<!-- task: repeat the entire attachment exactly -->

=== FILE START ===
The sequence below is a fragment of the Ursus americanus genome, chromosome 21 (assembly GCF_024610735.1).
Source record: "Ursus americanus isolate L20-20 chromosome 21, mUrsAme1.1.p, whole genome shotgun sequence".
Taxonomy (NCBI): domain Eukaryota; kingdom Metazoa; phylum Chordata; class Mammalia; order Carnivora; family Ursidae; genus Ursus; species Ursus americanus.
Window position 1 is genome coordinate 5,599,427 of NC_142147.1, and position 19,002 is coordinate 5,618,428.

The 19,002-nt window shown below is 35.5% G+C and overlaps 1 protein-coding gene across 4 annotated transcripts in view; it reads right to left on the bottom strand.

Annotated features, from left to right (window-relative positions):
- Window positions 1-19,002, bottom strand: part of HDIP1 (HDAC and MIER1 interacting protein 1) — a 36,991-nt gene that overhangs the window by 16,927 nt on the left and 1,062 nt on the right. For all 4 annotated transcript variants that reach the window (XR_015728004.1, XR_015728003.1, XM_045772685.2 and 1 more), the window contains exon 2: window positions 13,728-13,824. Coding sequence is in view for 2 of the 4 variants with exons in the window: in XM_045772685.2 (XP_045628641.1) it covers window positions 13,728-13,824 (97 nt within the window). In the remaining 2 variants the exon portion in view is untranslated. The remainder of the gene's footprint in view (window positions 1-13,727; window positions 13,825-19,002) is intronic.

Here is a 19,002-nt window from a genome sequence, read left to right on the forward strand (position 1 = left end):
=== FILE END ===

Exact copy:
The sequence below is a fragment of the Ursus americanus genome, chromosome 21 (assembly GCF_024610735.1).
Source record: "Ursus americanus isolate L20-20 chromosome 21, mUrsAme1.1.p, whole genome shotgun sequence".
Taxonomy (NCBI): domain Eukaryota; kingdom Metazoa; phylum Chordata; class Mammalia; order Carnivora; family Ursidae; genus Ursus; species Ursus americanus.
Window position 1 is genome coordinate 5,599,427 of NC_142147.1, and position 19,002 is coordinate 5,618,428.

The 19,002-nt window shown below is 35.5% G+C and overlaps 1 protein-coding gene across 4 annotated transcripts in view; it reads right to left on the bottom strand.

Annotated features, from left to right (window-relative positions):
- Window positions 1-19,002, bottom strand: part of HDIP1 (HDAC and MIER1 interacting protein 1) — a 36,991-nt gene that overhangs the window by 16,927 nt on the left and 1,062 nt on the right. For all 4 annotated transcript variants that reach the window (XR_015728004.1, XR_015728003.1, XM_045772685.2 and 1 more), the window contains exon 2: window positions 13,728-13,824. Coding sequence is in view for 2 of the 4 variants with exons in the window: in XM_045772685.2 (XP_045628641.1) it covers window positions 13,728-13,824 (97 nt within the window). In the remaining 2 variants the exon portion in view is untranslated. The remainder of the gene's footprint in view (window positions 1-13,727; window positions 13,825-19,002) is intronic.

Here is a 19,002-nt window from a genome sequence, read left to right on the forward strand (position 1 = left end):